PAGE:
Swimming: Hackett threat to Phelps' redemption

Click to follow
The Independent Online

Last November he drove his Land Rover through a stop sign and was stopped by Maryland State Police, where he was found to be under the influence. "I made a mistake," he said. "Getting into a car with anything to drink is wrong, dangerous and unacceptable. I'm 19, but no matter how old you are, you should take responsibility for your actions, which I will do. I'm extremely sorry."

The courts took a lenient line and instead of handing one of America's most celebrated sportsmen a year in jail they gave him an 18-month suspended sentence. A winner of eight medals in Athens (six gold), he will be grateful for the reprieve and intent on making more statements in the water. And they don't come any bigger than going for eight golds.

Phelps finished third in that 200m final, but both Ian Thorpe and Pieter van den Hoogenband will miss Montreal. Van den Hoogenband is recovering from injury while Thorpe has decided to take 2005 off and make it a "training year" to start building for the 2008 Olympics. Which you would have thought has played straight into Phelps's hands. Well yes, and no.

For the remarkable Grant Hackett stepped forward at the Australian Trials to go to the top of the 2005 world rankings in the 200, 400, 800 and 1500m freestyle - and he's attempting what would be a unique "grand slam" in Montreal. Widely regarded as a "miler" (he hasn't been beaten over 30 laps since 1996), Hackett actually is a terrific all-rounder and Thorpe's absence from the 400m in particular looks like ensuring that race is the pick of the championships.

It's the first time since Thorpe arrived on the scene in 1998 as a 15-year-old with size 17 feet, that someone else will be able to call themselves world 400m champion. Phelps is a heavy favourite, but the mongrel in Hackett should ensure the young American is pushed all the way. Two Italians, Emiliano Brembill and Massi Rosolino will probably reach the final, while there are realistic hopes for Britain's David Carry to do the same.

In the wake of London getting the 2012 Olympiad, British Swimming have set themselves a target of fifth on the medals' table at those Games. Given the work that is being done at age-group level, and the success of the youth squad in the European Championships last week, this is an attainable target.

Worth highlighting is that the US and Australia are so dominant that they took 19 of the 32 golds between them at last year's Games. True, Britain did spectacularly under-perform in 18th (only two bronze), but in the 2003 World Championships Team GB were eighth - with two golds.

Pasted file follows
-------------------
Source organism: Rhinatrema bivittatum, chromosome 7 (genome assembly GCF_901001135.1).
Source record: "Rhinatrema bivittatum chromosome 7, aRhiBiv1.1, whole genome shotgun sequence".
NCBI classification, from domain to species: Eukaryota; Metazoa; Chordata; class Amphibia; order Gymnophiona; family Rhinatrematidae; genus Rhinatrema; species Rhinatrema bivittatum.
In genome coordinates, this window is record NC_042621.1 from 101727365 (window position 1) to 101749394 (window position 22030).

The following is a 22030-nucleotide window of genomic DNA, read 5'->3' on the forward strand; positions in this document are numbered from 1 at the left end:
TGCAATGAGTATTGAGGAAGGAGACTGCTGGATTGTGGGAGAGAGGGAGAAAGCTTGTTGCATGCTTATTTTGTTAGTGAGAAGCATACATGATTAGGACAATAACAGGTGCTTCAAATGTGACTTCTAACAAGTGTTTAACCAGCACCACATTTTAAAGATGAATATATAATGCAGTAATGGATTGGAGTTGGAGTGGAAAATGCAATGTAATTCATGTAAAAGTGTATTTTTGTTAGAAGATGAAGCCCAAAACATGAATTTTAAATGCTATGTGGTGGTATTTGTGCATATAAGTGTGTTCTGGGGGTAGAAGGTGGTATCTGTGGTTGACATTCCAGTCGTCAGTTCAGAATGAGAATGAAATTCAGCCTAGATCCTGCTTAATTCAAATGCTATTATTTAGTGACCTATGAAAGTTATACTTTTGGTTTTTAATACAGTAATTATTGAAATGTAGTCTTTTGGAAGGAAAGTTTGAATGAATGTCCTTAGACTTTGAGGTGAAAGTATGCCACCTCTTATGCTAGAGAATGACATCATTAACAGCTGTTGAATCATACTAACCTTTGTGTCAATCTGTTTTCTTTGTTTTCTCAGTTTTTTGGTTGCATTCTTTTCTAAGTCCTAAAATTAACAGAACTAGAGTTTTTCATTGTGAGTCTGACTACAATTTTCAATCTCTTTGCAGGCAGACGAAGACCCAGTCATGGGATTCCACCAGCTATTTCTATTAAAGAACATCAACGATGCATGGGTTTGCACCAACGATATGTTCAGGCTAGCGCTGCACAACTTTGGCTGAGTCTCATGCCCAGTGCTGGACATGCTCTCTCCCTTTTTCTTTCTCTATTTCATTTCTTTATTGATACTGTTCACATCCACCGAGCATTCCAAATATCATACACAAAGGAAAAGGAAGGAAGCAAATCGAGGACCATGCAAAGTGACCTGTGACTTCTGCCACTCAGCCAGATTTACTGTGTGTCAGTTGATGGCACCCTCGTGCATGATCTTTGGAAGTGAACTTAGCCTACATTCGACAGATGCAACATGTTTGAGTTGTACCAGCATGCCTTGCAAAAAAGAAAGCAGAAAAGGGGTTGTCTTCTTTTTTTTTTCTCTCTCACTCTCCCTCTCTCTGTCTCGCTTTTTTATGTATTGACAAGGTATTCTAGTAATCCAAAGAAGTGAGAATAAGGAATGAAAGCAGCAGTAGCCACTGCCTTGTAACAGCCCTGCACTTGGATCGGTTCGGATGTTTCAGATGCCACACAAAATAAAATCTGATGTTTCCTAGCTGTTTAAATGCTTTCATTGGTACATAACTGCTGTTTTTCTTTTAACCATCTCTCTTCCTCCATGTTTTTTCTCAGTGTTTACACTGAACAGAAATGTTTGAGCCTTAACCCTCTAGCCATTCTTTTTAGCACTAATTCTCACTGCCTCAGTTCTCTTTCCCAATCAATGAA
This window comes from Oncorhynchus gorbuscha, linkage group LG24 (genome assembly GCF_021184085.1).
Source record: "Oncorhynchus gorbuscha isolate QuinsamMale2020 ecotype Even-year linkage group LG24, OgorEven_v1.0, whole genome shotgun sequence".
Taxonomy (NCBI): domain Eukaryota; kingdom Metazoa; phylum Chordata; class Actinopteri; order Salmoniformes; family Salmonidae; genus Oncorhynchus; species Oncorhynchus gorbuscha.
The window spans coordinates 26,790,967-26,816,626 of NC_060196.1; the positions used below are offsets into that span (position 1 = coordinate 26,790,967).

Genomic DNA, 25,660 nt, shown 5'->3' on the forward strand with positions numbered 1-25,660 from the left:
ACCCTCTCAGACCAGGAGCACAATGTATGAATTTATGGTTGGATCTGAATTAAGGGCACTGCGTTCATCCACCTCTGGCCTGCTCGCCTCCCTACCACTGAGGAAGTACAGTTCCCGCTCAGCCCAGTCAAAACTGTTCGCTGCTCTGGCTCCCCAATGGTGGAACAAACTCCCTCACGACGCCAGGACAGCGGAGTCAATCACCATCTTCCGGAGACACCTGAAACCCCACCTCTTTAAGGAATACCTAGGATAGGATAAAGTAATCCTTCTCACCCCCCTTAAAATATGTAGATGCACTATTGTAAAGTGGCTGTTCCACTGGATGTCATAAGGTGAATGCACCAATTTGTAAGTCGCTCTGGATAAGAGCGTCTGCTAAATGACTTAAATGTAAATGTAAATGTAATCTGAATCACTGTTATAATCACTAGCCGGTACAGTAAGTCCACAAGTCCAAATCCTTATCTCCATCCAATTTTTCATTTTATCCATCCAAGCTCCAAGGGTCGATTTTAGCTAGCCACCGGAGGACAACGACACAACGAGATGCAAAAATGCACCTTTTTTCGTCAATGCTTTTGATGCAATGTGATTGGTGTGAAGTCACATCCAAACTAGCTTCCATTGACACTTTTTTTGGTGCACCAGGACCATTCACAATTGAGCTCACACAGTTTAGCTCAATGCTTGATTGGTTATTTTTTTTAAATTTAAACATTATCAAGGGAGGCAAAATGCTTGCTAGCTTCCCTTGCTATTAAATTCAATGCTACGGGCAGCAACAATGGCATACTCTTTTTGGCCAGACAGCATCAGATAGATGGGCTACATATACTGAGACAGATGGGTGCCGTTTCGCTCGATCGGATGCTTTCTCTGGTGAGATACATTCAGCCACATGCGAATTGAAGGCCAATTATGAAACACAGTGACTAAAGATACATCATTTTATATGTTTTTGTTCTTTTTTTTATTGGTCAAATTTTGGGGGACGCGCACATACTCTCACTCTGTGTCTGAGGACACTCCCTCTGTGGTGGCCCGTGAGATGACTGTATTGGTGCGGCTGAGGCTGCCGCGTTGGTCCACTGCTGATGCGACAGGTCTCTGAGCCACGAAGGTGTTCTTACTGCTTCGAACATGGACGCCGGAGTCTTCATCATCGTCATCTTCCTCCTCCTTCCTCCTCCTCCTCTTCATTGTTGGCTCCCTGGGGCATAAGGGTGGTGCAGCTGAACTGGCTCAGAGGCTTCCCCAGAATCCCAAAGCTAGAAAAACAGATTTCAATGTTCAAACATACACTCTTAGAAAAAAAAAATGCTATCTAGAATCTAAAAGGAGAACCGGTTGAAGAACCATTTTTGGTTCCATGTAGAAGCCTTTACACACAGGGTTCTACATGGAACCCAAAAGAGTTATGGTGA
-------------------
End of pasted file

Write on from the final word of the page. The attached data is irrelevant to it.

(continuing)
To reach the top five at an Olympics a country needs to pick up around four golds; at a World Championships the target is marginally higher (there are more medals on offer), though within seven years Britain could also achieve their aim of being Europe's strongest swimming nation. They should be helped in their search for talent when London gets its first long-course (50m) pool.

Britain take 18 to Montreal, including James Gibson and Katy Sexton who defend their 50m breaststroke and 200m backstroke titles. Expectations are high in the women's 400m where Caitlin McClatchey and Joanne Jackson are ranked second and fourth in the world, respectively.

Inevitably, there are those looking for their 2012 card to be marked in Montreal. Yet in swimming seven years is an interminable length of time. The loneliness of the long-distance runner is nothing compared to that of a swimmer. Only the true legends survive the test of time. Examples: Thorpe has been around for ever but is 22, while Van den Hoogenband and Michael Klim are 27-year-olds held together by Elastoplast. But they are all "sprinters". Hackett is still 25 but has thousands of miles of wear and tear, and Britain's best distance talent, Athens 1500m bronze medallist David Davies, will be 27 in 2012. It's a long way away in every respect and we may not have seen Britain's best London hope yet.

Thorpe and Van den Hoogenband aren't the only high-profile absentees in Montreal. South Africa, whose 4x100m men's freestyle squad sprang the upset of the 2004 Games by beating the US and Australia in world record time, have not entered a team. A spokesman for their federation said "four swimmers had not reached the qualifying standard" at the national trials.